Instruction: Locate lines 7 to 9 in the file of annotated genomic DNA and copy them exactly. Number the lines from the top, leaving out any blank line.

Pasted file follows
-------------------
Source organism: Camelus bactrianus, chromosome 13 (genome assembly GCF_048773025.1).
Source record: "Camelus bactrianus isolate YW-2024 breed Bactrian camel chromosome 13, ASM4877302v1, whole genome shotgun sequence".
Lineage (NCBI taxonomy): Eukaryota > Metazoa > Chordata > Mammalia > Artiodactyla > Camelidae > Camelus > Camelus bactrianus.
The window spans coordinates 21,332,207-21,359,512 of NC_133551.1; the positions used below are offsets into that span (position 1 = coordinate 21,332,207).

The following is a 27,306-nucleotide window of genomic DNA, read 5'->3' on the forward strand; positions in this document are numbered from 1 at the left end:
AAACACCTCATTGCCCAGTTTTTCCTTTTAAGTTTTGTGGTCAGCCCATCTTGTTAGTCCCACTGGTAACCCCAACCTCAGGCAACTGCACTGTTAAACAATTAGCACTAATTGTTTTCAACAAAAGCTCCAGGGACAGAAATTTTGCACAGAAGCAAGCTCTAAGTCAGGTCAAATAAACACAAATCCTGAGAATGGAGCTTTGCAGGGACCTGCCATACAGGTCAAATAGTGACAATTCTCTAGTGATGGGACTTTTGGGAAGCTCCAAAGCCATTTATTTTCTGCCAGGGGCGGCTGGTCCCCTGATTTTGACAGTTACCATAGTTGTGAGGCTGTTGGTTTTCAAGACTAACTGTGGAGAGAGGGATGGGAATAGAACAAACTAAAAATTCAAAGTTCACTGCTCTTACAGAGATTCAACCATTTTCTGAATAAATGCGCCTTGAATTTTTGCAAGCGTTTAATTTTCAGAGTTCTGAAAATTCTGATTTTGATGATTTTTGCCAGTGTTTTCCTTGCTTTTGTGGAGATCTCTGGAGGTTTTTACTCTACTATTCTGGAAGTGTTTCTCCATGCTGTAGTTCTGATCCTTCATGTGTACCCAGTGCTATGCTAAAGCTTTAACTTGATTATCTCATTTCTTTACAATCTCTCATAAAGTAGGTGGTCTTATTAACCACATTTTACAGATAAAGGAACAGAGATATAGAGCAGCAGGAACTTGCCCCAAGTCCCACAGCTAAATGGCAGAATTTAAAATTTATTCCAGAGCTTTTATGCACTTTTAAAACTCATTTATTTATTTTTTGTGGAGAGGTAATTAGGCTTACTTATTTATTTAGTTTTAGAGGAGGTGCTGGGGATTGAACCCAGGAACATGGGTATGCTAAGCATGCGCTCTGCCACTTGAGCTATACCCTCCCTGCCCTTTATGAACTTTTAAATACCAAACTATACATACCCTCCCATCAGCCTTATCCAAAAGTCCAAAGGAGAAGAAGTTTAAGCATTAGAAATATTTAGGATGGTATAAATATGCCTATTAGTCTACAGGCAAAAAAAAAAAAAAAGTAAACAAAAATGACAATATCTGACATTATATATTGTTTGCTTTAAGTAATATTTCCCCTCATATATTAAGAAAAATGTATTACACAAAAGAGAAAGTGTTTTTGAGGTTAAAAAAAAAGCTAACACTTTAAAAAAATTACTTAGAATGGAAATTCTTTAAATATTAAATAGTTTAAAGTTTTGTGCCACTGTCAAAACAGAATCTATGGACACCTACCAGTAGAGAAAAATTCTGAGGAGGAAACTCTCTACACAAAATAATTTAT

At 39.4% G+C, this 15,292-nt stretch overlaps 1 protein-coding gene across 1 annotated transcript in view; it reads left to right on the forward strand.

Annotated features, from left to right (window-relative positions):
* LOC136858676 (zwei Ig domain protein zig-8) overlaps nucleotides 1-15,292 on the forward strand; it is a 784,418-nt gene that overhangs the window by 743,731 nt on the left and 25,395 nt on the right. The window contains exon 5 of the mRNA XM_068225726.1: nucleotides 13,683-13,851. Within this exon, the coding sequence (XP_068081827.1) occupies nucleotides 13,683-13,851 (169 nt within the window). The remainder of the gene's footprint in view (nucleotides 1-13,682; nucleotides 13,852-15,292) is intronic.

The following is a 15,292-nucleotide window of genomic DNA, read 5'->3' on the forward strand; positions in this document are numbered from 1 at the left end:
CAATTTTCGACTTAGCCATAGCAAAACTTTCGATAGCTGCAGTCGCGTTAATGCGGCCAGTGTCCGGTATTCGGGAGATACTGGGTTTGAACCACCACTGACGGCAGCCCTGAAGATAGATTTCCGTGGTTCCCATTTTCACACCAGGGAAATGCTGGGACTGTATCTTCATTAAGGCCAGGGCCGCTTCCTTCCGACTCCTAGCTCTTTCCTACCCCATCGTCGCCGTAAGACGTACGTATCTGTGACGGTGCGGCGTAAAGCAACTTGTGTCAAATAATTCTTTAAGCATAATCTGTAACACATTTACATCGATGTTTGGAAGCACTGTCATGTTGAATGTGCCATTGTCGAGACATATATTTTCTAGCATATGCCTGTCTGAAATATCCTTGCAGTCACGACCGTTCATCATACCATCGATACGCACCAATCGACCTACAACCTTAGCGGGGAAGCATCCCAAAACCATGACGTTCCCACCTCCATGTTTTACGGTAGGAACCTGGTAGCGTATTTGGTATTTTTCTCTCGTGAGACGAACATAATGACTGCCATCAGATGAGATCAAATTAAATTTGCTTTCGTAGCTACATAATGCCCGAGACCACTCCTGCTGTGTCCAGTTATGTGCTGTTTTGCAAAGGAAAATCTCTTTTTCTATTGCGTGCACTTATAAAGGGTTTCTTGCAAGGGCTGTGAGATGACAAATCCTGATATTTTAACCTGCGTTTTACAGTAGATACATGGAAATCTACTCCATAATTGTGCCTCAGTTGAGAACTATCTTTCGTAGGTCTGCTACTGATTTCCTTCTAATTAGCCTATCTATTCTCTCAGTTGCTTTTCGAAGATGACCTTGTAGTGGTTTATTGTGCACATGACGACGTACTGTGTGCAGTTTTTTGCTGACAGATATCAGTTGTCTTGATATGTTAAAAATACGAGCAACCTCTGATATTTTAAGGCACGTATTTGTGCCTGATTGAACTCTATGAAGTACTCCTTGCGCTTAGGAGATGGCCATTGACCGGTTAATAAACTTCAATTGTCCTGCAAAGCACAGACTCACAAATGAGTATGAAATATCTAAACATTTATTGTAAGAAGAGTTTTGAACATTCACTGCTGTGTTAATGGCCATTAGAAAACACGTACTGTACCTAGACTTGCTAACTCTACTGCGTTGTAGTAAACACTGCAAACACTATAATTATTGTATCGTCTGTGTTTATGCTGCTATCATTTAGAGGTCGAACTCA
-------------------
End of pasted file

At 39.4% G+C, this 15,292-nt stretch overlaps 1 protein-coding gene across 1 annotated transcript in view; it reads left to right on the forward strand.

Annotated features, from left to right (window-relative positions):
* LOC136858676 (zwei Ig domain protein zig-8) overlaps nucleotides 1-15,292 on the forward strand; it is a 784,418-nt gene that overhangs the window by 743,731 nt on the left and 25,395 nt on the right. The window contains exon 5 of the mRNA XM_068225726.1: nucleotides 13,683-13,851. Within this exon, the coding sequence (XP_068081827.1) occupies nucleotides 13,683-13,851 (169 nt within the window). The remainder of the gene's footprint in view (nucleotides 1-13,682; nucleotides 13,852-15,292) is intronic.